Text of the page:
The main focus of this in silico work was to utilize computational tools, i.e., molecular docking and MD simulation to examine the effective binding interactivity and affinities of repurposed antiviral phytochemicals with the human ACE2 receptor, Nsp3 macrodomain, and the main protease of the SARS-CoV-2 virus and identify the finest ligand hit [17]. Among all other crucial characteristics, absorption, distribution, metabolism, toxicity, and excretion (ADMET) were evaluated, and the best of them were selected. Finally, the most effective phytochemicals with higher binding energy to the target receptor and stronger stabilizing capacity were confirmed by employing molecular dynamics simulation.

2. Materials and Methods

Virtual screening of natural bioactive molecules has become the standard method in the present therapeutic development workflow [18]. In this study, a wide range of repurposed phytochemicals were used from the NPASS (http://bidd.group/NPASS/) and PubChem (https://pubchem.ncbi.nlm.nih.gov/) servers as prospective ligands for SARS-CoV-2. The recently approved COVID-19 antiviral drugs Molnupiravir and Paxlovid were used as control drugs [19]. The workflow of our work was provided in Figure 1.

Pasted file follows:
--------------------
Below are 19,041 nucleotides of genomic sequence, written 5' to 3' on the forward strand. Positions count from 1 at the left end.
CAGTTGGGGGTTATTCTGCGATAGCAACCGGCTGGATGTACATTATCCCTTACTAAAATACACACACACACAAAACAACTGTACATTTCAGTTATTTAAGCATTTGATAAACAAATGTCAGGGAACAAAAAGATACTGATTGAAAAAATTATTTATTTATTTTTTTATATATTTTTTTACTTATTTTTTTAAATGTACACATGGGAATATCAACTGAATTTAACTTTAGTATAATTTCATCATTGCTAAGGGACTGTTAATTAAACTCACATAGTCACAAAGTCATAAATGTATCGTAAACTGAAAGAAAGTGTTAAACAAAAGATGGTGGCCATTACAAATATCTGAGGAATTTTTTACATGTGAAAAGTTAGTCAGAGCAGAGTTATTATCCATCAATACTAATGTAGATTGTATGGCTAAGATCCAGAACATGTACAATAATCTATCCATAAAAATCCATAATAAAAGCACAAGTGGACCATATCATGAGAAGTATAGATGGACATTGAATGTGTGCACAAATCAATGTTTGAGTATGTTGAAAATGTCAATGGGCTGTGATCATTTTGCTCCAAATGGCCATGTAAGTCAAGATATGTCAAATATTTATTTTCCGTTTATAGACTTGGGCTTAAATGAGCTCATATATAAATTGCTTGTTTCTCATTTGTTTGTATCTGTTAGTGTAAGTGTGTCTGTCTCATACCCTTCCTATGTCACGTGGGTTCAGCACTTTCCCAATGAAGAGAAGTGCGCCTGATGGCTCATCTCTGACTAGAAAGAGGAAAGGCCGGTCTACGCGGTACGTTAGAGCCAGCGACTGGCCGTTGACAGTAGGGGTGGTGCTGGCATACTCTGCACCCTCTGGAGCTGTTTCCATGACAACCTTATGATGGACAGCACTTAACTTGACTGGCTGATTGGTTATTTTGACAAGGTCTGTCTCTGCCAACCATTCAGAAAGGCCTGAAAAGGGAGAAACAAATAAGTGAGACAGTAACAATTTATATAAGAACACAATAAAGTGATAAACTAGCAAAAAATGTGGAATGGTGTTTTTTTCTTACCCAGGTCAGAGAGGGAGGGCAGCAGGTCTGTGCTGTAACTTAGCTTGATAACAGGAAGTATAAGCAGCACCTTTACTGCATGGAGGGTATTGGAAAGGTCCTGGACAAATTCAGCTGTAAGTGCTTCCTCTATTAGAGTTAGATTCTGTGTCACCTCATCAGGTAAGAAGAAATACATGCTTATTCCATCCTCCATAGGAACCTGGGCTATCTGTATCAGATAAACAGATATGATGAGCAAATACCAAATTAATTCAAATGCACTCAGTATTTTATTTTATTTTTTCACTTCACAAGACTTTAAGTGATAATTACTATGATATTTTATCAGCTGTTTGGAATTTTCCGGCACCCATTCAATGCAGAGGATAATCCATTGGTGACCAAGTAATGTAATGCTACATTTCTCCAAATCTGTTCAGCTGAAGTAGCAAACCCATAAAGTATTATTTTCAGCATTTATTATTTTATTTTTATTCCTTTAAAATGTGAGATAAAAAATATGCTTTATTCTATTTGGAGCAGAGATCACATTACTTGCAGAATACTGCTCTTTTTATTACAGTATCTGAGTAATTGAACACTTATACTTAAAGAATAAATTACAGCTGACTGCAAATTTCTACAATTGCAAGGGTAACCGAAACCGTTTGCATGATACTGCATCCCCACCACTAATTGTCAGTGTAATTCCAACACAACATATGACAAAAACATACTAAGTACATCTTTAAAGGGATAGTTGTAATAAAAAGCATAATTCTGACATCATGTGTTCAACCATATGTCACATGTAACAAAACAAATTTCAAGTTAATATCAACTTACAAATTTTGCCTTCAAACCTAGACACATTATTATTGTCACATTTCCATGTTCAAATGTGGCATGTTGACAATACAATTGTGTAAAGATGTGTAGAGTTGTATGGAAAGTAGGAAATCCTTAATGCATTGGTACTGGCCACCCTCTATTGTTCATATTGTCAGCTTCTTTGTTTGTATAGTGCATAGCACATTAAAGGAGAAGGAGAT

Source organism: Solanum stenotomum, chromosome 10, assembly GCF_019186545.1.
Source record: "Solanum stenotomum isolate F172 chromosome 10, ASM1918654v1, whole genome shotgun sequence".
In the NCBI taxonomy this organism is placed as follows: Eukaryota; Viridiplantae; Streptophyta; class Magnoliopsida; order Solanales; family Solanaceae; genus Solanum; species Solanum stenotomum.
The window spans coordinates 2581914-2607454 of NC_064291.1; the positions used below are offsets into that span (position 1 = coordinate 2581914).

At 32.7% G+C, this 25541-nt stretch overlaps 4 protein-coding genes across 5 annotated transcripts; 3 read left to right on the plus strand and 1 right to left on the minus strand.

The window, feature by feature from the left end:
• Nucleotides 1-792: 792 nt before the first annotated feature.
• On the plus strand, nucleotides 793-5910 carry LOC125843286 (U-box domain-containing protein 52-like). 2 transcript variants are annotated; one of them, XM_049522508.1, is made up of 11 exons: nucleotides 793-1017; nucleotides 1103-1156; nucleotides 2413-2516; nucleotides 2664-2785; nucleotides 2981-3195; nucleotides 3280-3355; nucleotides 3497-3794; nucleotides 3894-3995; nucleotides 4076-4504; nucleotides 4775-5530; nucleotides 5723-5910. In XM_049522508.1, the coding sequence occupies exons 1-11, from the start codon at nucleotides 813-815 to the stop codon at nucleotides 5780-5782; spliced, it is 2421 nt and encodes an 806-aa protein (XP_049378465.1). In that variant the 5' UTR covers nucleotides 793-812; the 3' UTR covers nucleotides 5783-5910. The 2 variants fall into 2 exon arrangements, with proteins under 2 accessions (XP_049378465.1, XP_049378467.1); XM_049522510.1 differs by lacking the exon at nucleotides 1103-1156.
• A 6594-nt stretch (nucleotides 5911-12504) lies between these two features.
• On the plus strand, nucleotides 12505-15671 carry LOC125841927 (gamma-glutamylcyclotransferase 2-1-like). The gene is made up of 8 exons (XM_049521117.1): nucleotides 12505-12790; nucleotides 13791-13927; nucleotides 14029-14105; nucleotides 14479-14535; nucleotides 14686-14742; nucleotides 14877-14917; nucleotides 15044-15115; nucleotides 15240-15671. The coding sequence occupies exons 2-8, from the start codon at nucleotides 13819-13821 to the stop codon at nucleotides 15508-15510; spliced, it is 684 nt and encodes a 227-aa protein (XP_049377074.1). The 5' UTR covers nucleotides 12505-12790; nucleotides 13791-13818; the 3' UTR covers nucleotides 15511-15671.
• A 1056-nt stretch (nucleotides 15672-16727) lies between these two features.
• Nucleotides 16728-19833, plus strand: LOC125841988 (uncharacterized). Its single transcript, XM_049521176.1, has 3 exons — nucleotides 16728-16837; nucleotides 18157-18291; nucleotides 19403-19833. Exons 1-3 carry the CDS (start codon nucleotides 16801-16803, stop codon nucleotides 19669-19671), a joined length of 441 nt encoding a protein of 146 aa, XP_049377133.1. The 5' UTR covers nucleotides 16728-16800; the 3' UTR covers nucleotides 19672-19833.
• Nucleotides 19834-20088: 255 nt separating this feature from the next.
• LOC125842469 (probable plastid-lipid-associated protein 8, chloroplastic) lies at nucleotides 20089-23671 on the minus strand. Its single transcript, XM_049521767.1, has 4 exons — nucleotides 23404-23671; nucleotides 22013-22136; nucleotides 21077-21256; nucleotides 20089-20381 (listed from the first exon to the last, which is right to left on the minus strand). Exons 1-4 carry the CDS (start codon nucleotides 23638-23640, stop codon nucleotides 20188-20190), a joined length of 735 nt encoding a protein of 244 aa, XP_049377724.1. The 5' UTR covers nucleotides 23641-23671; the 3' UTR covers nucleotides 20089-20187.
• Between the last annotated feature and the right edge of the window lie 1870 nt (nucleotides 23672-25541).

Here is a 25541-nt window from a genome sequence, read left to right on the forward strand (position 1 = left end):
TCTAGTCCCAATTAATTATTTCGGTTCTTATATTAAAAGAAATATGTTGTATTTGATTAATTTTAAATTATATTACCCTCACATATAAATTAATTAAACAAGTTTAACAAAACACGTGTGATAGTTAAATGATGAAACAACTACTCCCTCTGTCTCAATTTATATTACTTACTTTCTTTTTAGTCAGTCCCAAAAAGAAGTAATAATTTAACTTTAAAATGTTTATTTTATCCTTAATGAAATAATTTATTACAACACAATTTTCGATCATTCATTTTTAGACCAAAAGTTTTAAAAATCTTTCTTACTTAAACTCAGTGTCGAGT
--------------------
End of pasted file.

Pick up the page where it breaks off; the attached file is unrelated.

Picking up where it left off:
2.1. Characterization of Drug-Likeness Properties

A drug-like molecule can be considered a drug candidate by assessing its drug-like properties. The canonical SMILE sequence of the 1163 small molecules was fetched from the PubChem drug web server. The free accessible SwissADME was employed to compute the major physicochemical descriptors, pharmacokinetic properties, drug-like parameters, and associated factors [20]. To analyze the results, this application employs five principles of Lipinski’s rule [21], Ghose’s rule [22], Veber’s rule [23], Egan rule [24], Muegge’s rule [24], the number of rotatable bonds, and TPSA.

2.2. Characterization of ADMET Properties

pkCSM is an online tool that employs graph-based structural signatures for determining and improving pharmacokinetic characteristics and toxicity in small molecules. To devise an ADMET prediction benchmark for in silico drug discovery, pkCSM applies a cut-off scanning strategy [25]. The chosen criteria for the prediction model were hepatotoxicity, Ames toxicity, oral rat acute toxicity, human intestinal absorption (HI), hERG I inhibitor, hERG II inhibitor, P-glycoprotein I inhibitor, P-glycoprotein II inhibitor, P-glycoprotein substrate, BBB permeability (log BB), Caco-2 permeability, CYP2D6 substrate, CYP3A4 substrate, CYP2C19 inhibitor, CYP1A2 inhibitor, CYP3A4 inhibitor, CYP2C9 inhibitor, and CYP2D6 inhibitor.